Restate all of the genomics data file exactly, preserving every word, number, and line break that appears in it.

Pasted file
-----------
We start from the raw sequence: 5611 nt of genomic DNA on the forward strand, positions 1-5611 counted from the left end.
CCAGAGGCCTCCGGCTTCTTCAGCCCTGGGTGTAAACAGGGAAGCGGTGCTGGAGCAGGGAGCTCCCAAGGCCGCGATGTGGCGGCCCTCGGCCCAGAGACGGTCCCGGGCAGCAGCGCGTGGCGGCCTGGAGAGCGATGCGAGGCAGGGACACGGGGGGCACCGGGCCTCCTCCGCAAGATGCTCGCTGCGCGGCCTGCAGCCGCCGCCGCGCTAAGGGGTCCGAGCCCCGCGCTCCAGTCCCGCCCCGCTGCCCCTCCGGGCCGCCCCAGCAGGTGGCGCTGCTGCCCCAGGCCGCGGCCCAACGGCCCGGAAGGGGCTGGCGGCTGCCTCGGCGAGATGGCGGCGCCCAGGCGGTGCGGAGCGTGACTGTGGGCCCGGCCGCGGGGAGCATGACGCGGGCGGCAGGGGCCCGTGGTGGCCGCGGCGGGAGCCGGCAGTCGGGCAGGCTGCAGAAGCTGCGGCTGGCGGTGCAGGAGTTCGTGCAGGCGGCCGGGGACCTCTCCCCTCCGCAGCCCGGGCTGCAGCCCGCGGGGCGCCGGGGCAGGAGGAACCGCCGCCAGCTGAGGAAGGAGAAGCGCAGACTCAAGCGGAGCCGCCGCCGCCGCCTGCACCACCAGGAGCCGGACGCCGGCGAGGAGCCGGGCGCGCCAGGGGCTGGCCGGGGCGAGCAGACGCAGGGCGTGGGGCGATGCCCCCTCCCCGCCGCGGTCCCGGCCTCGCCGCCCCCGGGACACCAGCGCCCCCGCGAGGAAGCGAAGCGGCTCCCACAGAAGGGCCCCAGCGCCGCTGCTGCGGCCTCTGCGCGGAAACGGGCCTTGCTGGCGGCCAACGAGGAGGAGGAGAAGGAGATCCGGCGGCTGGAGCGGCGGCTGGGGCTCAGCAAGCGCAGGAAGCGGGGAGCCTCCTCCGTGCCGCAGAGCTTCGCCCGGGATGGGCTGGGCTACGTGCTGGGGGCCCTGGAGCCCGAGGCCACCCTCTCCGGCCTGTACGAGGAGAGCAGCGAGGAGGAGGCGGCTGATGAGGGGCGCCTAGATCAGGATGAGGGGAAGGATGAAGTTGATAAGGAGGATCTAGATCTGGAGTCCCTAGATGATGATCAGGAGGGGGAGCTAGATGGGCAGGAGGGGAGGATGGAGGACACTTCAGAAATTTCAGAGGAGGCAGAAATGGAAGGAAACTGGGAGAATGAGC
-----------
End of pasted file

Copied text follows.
We start from the raw sequence: 5611 nt of genomic DNA on the forward strand, positions 1-5611 counted from the left end.
CCAGAGGCCTCCGGCTTCTTCAGCCCTGGGTGTAAACAGGGAAGCGGTGCTGGAGCAGGGAGCTCCCAAGGCCGCGATGTGGCGGCCCTCGGCCCAGAGACGGTCCCGGGCAGCAGCGCGTGGCGGCCTGGAGAGCGATGCGAGGCAGGGACACGGGGGGCACCGGGCCTCCTCCGCAAGATGCTCGCTGCGCGGCCTGCAGCCGCCGCCGCGCTAAGGGGTCCGAGCCCCGCGCTCCAGTCCCGCCCCGCTGCCCCTCCGGGCCGCCCCAGCAGGTGGCGCTGCTGCCCCAGGCCGCGGCCCAACGGCCCGGAAGGGGCTGGCGGCTGCCTCGGCGAGATGGCGGCGCCCAGGCGGTGCGGAGCGTGACTGTGGGCCCGGCCGCGGGGAGCATGACGCGGGCGGCAGGGGCCCGTGGTGGCCGCGGCGGGAGCCGGCAGTCGGGCAGGCTGCAGAAGCTGCGGCTGGCGGTGCAGGAGTTCGTGCAGGCGGCCGGGGACCTCTCCCCTCCGCAGCCCGGGCTGCAGCCCGCGGGGCGCCGGGGCAGGAGGAACCGCCGCCAGCTGAGGAAGGAGAAGCGCAGACTCAAGCGGAGCCGCCGCCGCCGCCTGCACCACCAGGAGCCGGACGCCGGCGAGGAGCCGGGCGCGCCAGGGGCTGGCCGGGGCGAGCAGACGCAGGGCGTGGGGCGATGCCCCCTCCCCGCCGCGGTCCCGGCCTCGCCGCCCCCGGGACACCAGCGCCCCCGCGAGGAAGCGAAGCGGCTCCCACAGAAGGGCCCCAGCGCCGCTGCTGCGGCCTCTGCGCGGAAACGGGCCTTGCTGGCGGCCAACGAGGAGGAGGAGAAGGAGATCCGGCGGCTGGAGCGGCGGCTGGGGCTCAGCAAGCGCAGGAAGCGGGGAGCCTCCTCCGTGCCGCAGAGCTTCGCCCGGGATGGGCTGGGCTACGTGCTGGGGGCCCTGGAGCCCGAGGCCACCCTCTCCGGCCTGTACGAGGAGAGCAGCGAGGAGGAGGCGGCTGATGAGGGGCGCCTAGATCAGGATGAGGGGAAGGATGAAGTTGATAAGGAGGATCTAGATCTGGAGTCCCTAGATGATGATCAGGAGGGGGAGCTAGATGGGCAGGAGGGGAGGATGGAGGACACTTCAGAAATTTCAGAGGAGGCAGAAATGGAAGGAAACTGGGAGAATGAGC